© 2020 Informa UK Limited, trading as Taylor & Francis Group. Participatory approaches to play research emphasise the active engagement of key stakeholders in all aspects of the research. Ranging from children, parents and educators to policy makers, the Centre for Research on Play in Education, Development and Learning (PEDAL) at the Faculty of Education, University of Cambridge, UK, actively engages with a variety of play research stakeholders. The current paper focuses on the ways PEDAL Centre involves children and teachers in its studies. It presents the key literature on participatory research, describes methods followed in the PEDAL Centre and shares insights from applying participatory approaches to play research with children and teachers.

Journal article

Sanfilippo KRM, McConnell B, Cornelius V, Darboe B, Huma HB, Gaye M, Ramchandani P, Ceesay H, Glover V, Cross I, Stewart Let al., 2019, A study protocol for testing the feasibility of a randomised stepped wedge cluster design to investigate a Community Health Intervention through Musical Engagement (CHIME) for perinatal mental health in The Gambia., Pilot Feasibility Stud, Vol: 5, Pages: 1-8, ISSN: 2055-5784

Background: Perinatal mental health problems affect up to one in five women worldwide. Mental health problems in the perinatal period are a particular challenge in low- and middle-income countries (LMICs) where they can be at least twice as frequent as in higher-income countries. It is thus of high priority to develop new low-cost, low-resource, non-stigmatising and culturally appropriate approaches to reduce symptoms of anxiety and depression perinatally, for the benefit of both mother and child. Music-centred approaches may be particularly useful in The Gambia since a range of musical practices that specifically engage pregnant women and new mothers already exist. Methods: This protocol is for a study to examine the feasibility of undertaking a stepped wedge trial to test how a Community Health Intervention through Musical Engagement (CHIME) could be beneficial in alleviating perinatal mental distress in The Gambia. In this study, we plan to recruit 120 pregnant women (n = 60 intervention, n = 60 control) at four antenatal clinics over two 6-week stepped sequences. Women in the intervention will participate in weekly group-singing sessions, led by local Kanyeleng singing groups, for 6 weeks. The control group will receive standard care. We will assess symptoms of anxiety and depression using the Edinburgh Postnatal Depression Scale (EPDS) and the Self-Reporting Questionnaire (SRQ-20). The feasibility of the design will be assessed through recruitment, retention and attrition rates of participants, clinics' adherence to the schedule and completeness of data by site. Qualitative interviews and video and audio recordings will be used to evaluate the acceptability of the intervention. Discussion: This feasibility trial will allow us to determine whether a larger trial with the same intervention and target group is feasible and acceptable in The Gambia. Trial registration: Retrospectively registered (24/01/2019) with Pan African Clinica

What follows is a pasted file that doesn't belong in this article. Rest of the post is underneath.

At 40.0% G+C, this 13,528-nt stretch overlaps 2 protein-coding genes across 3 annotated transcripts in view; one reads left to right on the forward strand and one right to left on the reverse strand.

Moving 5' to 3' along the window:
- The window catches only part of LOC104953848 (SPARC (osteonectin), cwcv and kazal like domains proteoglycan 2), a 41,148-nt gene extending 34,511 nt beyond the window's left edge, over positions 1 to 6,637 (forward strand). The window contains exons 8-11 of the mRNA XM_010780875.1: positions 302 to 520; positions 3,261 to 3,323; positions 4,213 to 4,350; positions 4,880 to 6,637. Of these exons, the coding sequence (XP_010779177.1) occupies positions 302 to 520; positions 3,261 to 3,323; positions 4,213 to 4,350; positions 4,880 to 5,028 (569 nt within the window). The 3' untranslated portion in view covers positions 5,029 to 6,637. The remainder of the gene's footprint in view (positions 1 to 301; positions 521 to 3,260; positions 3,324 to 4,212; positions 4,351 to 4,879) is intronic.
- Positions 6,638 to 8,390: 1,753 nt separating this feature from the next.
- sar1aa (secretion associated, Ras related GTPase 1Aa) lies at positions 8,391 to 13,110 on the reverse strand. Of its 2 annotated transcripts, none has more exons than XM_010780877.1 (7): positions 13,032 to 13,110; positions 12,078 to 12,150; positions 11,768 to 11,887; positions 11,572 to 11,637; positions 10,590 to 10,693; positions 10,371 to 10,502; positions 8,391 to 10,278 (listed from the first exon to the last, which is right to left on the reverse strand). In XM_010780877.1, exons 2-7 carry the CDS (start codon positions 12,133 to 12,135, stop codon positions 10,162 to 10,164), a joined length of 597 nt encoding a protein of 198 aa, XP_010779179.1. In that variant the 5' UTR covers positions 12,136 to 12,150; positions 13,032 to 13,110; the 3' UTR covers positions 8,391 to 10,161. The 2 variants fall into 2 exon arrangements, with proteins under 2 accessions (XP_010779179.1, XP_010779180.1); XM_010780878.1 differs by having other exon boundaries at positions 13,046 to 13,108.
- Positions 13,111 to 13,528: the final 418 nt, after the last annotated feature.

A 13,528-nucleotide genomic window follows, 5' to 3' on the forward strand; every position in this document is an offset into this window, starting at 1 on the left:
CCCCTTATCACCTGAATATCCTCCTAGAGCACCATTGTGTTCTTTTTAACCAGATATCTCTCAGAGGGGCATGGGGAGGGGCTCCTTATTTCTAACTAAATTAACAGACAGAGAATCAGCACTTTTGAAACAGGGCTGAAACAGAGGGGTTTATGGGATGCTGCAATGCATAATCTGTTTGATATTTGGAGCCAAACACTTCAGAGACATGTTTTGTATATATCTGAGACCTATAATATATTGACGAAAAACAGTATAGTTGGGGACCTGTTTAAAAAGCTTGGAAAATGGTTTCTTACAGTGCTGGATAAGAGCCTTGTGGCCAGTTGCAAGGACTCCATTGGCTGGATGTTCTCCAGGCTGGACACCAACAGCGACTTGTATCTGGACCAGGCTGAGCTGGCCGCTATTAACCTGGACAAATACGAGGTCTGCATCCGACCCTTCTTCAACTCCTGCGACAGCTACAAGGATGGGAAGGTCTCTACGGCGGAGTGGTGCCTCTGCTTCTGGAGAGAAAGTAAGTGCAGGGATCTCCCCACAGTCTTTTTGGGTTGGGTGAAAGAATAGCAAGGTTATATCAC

Journal article

Sanfilippo KRM, Cornelius V, McConnell B, Ramchandani P, Cross I, Ceesay H, Darboe B, Huma HB, Gaye M, Glover V, Stewart Let al., 2019, Testing the Feasibility of a Complex Intervention for Perinatal Mental Health in The Gambia, Publisher: BMC

Conference paper